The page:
By Rosalind Sanders
Scientists at the American Institute of Physics are seeking to identify superior light-catching substances in order to better transform more of the sun's power into carbon-free electric power. And their learned labors are now bearing fruit that could change the way the world gets its energy forever: cheaper, faster and less harmfully to the environment.
A new study in Applied Physics Letters (published by the American Institute of Physics) describes how solar energy could potentially be collected by using oxide materials that have the element selenium. A team at the Lawrence Berkeley National Laboratory in Berkeley, California, inserted selenium in zinc oxide, a relatively low-priced component that could make more cost-efficient use of the sun's power.
The research team determined that even a relatively small level of selenium, just nine per-cent of the mostly zinc-oxide base, dramatically enhanced the material's performance in absorbing light.
The principal author of this analysis, Marie Mayer (a fourth-year College of California, Berkeley doctoral student) says that photo-electrochemical water splitting, that signifies employing energy from the sun to cleave water into hydrogen and oxygen gases, could potentially be the most revolutionary future application for her work. Using this reaction is key to the eventual creation of zero-emission hydrogen powered automobiles, which hypothetically will run only on water and sunlight.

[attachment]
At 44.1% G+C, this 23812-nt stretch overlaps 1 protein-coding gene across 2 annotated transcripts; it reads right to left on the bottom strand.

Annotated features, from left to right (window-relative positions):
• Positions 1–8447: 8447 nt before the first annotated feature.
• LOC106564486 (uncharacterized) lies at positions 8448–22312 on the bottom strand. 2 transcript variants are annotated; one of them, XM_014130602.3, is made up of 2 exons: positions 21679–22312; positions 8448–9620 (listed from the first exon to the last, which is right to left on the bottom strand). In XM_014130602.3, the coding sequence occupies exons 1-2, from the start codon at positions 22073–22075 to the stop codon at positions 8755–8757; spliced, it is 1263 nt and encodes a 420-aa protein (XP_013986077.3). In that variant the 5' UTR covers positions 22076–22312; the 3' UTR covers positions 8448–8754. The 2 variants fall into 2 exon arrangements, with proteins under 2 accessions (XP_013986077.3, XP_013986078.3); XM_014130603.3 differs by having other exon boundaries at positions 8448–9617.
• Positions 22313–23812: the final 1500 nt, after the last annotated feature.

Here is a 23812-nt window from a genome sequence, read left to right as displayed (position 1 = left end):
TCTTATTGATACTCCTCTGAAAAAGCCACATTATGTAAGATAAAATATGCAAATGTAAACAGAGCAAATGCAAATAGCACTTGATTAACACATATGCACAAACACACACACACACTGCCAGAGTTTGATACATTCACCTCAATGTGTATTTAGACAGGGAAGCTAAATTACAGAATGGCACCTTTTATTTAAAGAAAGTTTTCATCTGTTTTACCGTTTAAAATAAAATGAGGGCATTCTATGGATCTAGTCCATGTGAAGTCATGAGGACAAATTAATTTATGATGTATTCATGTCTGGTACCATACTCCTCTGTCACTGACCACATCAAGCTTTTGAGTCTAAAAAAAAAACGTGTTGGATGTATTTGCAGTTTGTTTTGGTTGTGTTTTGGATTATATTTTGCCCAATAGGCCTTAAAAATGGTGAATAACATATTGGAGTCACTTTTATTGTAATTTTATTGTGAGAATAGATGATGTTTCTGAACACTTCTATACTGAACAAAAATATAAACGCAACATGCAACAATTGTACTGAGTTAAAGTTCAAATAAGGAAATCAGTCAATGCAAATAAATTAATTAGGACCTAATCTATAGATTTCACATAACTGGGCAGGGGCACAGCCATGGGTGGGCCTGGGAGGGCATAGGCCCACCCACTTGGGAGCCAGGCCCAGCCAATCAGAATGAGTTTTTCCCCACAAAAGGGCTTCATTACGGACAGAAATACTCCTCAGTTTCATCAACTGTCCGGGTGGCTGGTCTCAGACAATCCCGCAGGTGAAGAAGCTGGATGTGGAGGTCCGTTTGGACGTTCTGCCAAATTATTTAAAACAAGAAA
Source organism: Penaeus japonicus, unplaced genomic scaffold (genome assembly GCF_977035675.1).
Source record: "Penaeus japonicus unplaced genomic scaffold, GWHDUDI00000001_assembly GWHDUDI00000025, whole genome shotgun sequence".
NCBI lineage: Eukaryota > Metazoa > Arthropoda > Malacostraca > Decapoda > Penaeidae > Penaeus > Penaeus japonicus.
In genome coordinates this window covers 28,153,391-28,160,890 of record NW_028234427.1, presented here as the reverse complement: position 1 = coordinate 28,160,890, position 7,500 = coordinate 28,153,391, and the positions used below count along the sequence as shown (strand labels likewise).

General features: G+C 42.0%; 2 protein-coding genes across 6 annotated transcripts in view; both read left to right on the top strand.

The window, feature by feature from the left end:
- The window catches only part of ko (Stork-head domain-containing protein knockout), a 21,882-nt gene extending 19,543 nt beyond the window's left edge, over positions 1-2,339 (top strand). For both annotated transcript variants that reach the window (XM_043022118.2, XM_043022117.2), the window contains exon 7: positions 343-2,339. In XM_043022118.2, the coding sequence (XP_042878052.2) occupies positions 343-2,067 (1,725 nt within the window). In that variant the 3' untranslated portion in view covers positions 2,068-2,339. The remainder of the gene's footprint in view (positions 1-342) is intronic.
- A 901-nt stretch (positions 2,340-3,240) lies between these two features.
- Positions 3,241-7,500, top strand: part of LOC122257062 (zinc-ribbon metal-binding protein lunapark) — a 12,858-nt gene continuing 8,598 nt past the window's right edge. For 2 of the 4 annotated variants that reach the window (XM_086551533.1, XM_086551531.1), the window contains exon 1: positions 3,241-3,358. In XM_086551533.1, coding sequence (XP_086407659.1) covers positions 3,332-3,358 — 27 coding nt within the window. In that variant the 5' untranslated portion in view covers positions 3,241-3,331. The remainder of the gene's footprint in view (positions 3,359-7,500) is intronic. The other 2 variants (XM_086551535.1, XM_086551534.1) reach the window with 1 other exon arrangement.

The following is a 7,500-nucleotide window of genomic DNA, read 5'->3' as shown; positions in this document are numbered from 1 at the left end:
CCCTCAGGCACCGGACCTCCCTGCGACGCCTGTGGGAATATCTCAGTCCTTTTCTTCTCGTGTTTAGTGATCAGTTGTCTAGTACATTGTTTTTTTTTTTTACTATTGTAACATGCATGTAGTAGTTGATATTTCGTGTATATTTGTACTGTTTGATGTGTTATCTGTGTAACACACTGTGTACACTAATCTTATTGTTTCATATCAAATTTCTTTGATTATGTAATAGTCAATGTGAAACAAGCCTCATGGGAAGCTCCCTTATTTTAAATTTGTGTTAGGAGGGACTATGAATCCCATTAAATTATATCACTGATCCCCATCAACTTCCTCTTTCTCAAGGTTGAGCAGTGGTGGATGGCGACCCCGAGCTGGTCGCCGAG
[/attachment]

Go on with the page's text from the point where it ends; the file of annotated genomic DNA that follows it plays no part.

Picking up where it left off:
The conversion effectiveness of a PV cell is the proportion of sunlight energy that the solar cell converts to electricity. This is very important when discussing Photovoltaic products, because boosting this efficiency is vital to making Pv electricity competitive with more standard sources of energy (e.g., fossil fuels).
For comparison, the very first Photovoltaic products converted about 1%-2% of sunlight power into electric energy. Today's Pv devices convert 7%-17% of light energy into electric power. Of course, the other side of the equation is the dollars it costs to make the PV devices. This has been reduced over the years as well. In fact, today's PV systems generate electricity at a fraction of the cost of first PV systems.
In the 1990s, when silicon cells were twice as thick, efficiencies were much smaller than today and lifetimes were reduced, it may well have cost more energy to produce a cell than it could generate in a lifetime. In the meantime, the technological know-how has progressed significantly, and the energy repayment time (defined as the recovery time required for generating the energy spent to produce the respective technical energy systems) of a modern photovoltaic module is normally from 1 to 4 years depending on the module type and location.
Normally, thin-film technologies - despite having comparatively low conversion efficiencies - obtain considerably shorter energy repayment times than standard systems (often < 1 year). With a normal lifetime of 20 to 30 years, this signifies that current solar cells are net energy producers, i.e. they generate significantly more energy over their lifetime than the energy expended in producing them.
Rosalind Sanders is the publisher of, and writes for, The Solar Panel Review, which focuses on helping homeowners reduce expenses with solar energy.